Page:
Asger Jorn, Portrait of Odilon Redon (1958), via Art Observed
Despite a remarkably expressive hand and a pioneering range of styles, Asger Jorn’s work has long been somewhat under-appreciated in the United States. The Danish artist and COBRA co-founder’s work ranges across a broad series of compositional techniques and practices that defined him as a founding voice of post-war abstraction, yet his reputation seems almost underemphasized by comparison to his stature in Europe. It’s this contrast that makes his show currently on view at Petzel Gallery feel like such a well-kept secret, a balanced, well-organized exhibition that spans a wide range of the artist’s practice.
Asger Jorn, Orientalisches Feuer/Sayonara (1958), via Art Observed
The show feels particularly at home in Petzel’s modest uptown space, with a small broad selection ranging across the artist’s range of styles and approaches. Works run from rapidly executed, cartoonish portraiture and more exploratory abstractions, to several of the artist’s repurposed canvases, paintings acquired and repainted by the artist to create strangely compelling interplays between subject matter and Jorn’s hand.
Asger Jorn, Le Hollandais Volant (1959), via Art Observed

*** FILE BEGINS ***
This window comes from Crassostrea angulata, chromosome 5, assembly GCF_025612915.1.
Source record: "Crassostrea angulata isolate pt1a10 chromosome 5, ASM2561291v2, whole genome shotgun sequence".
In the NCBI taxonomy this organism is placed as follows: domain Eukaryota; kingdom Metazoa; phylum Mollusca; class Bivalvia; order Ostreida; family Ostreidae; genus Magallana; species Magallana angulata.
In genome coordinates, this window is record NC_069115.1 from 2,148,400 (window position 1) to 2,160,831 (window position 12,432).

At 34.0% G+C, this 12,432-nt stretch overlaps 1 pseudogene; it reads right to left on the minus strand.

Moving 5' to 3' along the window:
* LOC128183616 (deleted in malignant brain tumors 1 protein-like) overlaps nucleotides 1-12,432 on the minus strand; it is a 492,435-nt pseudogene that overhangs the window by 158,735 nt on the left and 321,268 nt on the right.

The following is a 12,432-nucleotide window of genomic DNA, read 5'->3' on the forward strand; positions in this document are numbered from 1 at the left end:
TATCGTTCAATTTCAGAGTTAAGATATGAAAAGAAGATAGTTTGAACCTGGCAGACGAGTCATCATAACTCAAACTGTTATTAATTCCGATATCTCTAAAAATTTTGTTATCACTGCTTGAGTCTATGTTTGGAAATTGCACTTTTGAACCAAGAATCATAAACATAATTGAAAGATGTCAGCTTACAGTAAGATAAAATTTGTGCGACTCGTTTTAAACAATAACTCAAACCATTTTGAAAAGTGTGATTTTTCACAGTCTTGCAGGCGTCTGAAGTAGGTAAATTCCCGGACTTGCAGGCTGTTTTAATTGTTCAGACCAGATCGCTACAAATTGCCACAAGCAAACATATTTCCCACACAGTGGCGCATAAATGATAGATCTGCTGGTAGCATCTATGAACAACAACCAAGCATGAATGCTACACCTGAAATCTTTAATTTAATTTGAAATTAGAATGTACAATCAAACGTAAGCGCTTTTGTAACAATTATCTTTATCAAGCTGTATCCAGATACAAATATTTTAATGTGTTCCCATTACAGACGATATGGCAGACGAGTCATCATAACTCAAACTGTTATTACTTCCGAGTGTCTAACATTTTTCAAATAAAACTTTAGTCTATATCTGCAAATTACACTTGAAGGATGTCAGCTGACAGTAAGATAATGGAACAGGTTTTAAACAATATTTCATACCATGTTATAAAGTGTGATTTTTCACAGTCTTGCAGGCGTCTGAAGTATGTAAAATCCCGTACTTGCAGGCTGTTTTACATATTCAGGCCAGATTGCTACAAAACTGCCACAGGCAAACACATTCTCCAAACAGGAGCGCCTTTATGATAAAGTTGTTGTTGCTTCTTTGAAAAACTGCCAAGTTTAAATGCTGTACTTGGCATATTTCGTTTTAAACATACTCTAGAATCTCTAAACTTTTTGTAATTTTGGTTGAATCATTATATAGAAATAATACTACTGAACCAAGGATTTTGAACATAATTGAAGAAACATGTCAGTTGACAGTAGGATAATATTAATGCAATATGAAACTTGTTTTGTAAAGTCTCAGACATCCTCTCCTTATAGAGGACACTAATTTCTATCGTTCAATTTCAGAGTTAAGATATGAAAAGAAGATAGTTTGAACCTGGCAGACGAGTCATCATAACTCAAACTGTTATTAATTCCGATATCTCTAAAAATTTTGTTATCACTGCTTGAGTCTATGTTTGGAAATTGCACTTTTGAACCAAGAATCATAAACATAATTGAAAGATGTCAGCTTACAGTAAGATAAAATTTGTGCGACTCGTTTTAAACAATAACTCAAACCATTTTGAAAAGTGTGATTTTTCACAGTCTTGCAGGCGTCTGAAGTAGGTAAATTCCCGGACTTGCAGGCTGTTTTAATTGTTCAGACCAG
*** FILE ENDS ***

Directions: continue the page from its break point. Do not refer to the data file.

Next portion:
Momentary flashes of paint collide with longer slurs and pools of paint, rendering compositions as notable for their inventiveness as they are for their sheer range of expressive formats fit into any one piece. In one piece, the artist’s nuanced use of shading, capped by a free-flowing series of brushmarks, negotiates between renaissance portraiture and mid-Twentieth Century abstraction, while elsewhere, a stark white canvas serves as the background for a vivid, yet meditative layering that explores a range of different techniques while providing ample space for blending and conversation between each. In another, a series of spattered marks build into a vivid exclamation of red paint, underscoring the work’s construction as a process suspended in both time and space on the surface of the work.
Asger Jorn, Portrait: Signora Albissola (1957), via Art Observed
Jorn’s adventurous canvases make for an impeccably refreshing show, underscoring his work’s constant reinterpretation and exploration of both sudden impulse and careful, studious brushstrokes. Despite the pieces’ often reckless appearance, the sheer range and consistency of the artist’s approach towards their construction serves as a master class of sorts in abstract painting, while remaining particularly prescient in the context of a new generation of abstractionists working today, artists’ whom Jorn’s work seems to anticipate.
The exhibition is on view through July 29th.
Asger Jorn, Couple amoreux interplanétaire (1954), via Art Observed
— D. Creahan
Asger Jorn at Petzel Gallery [Exhibition Site]